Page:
In September 2010, I was privileged to organize a tour of Fox country for a group from my yearly meeting.
The road to this vacation of 2010 began in 1983. It was the darkest time of my life. I had recently become divorced and a single dad of a very young daughter, whom I loved with all my heart, and, at the same time, I worked long hours trying to meet the demands of my new position as the administrator of a battered and financially challenged psychiatric hospital.
I was at my wit’s end and seeking an hour’s worth of sanctuary as I settled into the silence one First Day when I heard the sound of tires over crushed stone and the rumble of a motorcycle slowly approaching the meetinghouse. The door opened, and in walked my savior and soon‐to‐be best friend, Kimmett.
Kimmett, named after a lock on a Pennsylvania canal, had just graduated from seminary and had decided to reject entering the clergy because he felt that church politics presented too many obstacles in the path to spiritual fulfillment. As such, he wanted to learn about Quakerism. If that wasn’t enough to begin many late evenings devoted to deep conversations exploring true spiritual enlightenment, add to the brew that he also loved motorcycles.
Within days Kimmett had taken over the last bedroom in my three‐bedroom house and became my daughter’s best friend. When I returned home from work and the childcare responsibilities reverted to me, Kimmett took off on his only form of transportation, “Rosie,” his motorcycle—named for its distinctive color—to provide volunteer work giving comfort and hope to the prisoners at Pennsylvania State Correctional Institution at Graterford.
The prisoners loved him as much as my daughter did. While always being aware that it was not good behavior that brought them there, and never naïve to the potential trouble prisoners present, he had a devotion to them that would have made Margaret Fell proud. Kimmett was, and still is, safe inside a prison’s walls because he is Kimmett, and God help the individual who harms a hair on his bald head while he is well watched over by hundreds of prisoners fiercely sympathetic to him.
Whenever we were free of our work and parental responsibilities, we were off on two wheels, combing the Pennsylvania countryside from winding road to river valley, just losing ourselves in the pleasure of it all.
Motorcycles allow you to be close to the world around you, but the truth is, if you want to be one with your environment, a bicycle is better, safer, and healthier, and walking is even better than that! Riding motorcycles is all too easy a method of providing organ donations to those who need them. However, in true Quaker spirit (and there are plenty of Quakers who ride them), it is a wonderful way to be “in the world” when traveling. You can feel the road beneath you and smell the air around you. Once your hands and feet learn to operate the motorcycle and work in concert with your body shifting side‐to‐side in a rhythm with the road, you realize you are dancing with the open road as your partner—there is nothing like it. Kimmett understood this the same way I did.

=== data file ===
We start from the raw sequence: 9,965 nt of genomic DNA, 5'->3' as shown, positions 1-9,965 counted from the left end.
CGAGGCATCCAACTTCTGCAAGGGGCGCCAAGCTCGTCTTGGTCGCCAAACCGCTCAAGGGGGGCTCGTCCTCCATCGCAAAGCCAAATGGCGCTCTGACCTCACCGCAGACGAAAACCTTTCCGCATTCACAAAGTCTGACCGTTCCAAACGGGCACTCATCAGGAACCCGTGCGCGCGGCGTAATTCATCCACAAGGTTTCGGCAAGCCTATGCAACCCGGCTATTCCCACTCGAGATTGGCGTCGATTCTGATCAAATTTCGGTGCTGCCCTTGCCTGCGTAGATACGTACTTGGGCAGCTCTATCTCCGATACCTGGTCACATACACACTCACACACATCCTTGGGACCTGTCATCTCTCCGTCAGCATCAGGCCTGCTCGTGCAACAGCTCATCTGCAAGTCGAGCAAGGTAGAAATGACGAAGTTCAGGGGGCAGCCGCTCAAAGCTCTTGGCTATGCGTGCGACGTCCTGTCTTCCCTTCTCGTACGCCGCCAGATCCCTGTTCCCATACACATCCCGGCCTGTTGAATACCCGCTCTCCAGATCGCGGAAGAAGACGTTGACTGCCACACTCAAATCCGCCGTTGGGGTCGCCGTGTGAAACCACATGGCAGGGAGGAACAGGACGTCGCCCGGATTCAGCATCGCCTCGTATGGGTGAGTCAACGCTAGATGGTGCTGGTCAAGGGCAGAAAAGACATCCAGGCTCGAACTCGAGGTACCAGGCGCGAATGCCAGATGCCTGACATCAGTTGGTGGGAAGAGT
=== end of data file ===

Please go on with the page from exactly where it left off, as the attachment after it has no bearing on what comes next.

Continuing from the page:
But when my daughter entered daycare, Kimmett turned to me sadly and said that he must return to England. He had first gone to England during a course of study at Eckerd College, his alma mater. As soon as his feet touched the ground there he felt that he was home. He had come back to the States to think carefully about what to do with his life, and one thing he knew for sure was that he would spend it in England.
Soon after he had gone, I received a letter from him (remember letters? this was 1983) telling me that he had returned to theological studies at Durham University and gotten the perfect job, which not only allowed him time to study but provided him with a home. And what a home it was. My friend Kimmett was the new warden at a place that was new to me and its importance yet unknown: Brigflatts.
He told me I must come and see the place as soon as possible. I quickly arranged to rent a motorcycle in London and I was off to the north of England. The moment I arrived I felt that I had found my spiritual refuge. I realized that no matter how difficult life gets, there is a place where I can go to heal. It is a beautiful meetinghouse on the edge of a small village in the place that gave us Beatrix Potter and All Creatures Great and Small—the Yorkshire Dales. These are the green pastures that restoreth your soul. Just don’t lie down too long, as there are sheep all over the place, and you are liable to get a surprise.
Brigflatts is in Fox Country, sometimes called Quaker Heaven; this is where silent worship began. It has been more than 300 years since George Fox came down from Pendle Hill, journeyed to Brigflatts, and joined with Seekers in silent worship. This is an exciting story that has been retold for hundreds of years. But truth in history can be difficult to discern; how do we know if the facts of this story are accurate?
The truth is, facts are not needed at Brigflatts. To illustrate why, let me tell you what I learned once in the forest of Fontainebleau. I once went all the way to France to understand the peculiar lighting the Barbizon artists incorporated into their paintings. As I found out, the reason was not historical, or a function of fashion, or what was taught in art schools at the time. They painted the light that way because that’s what it looks like there!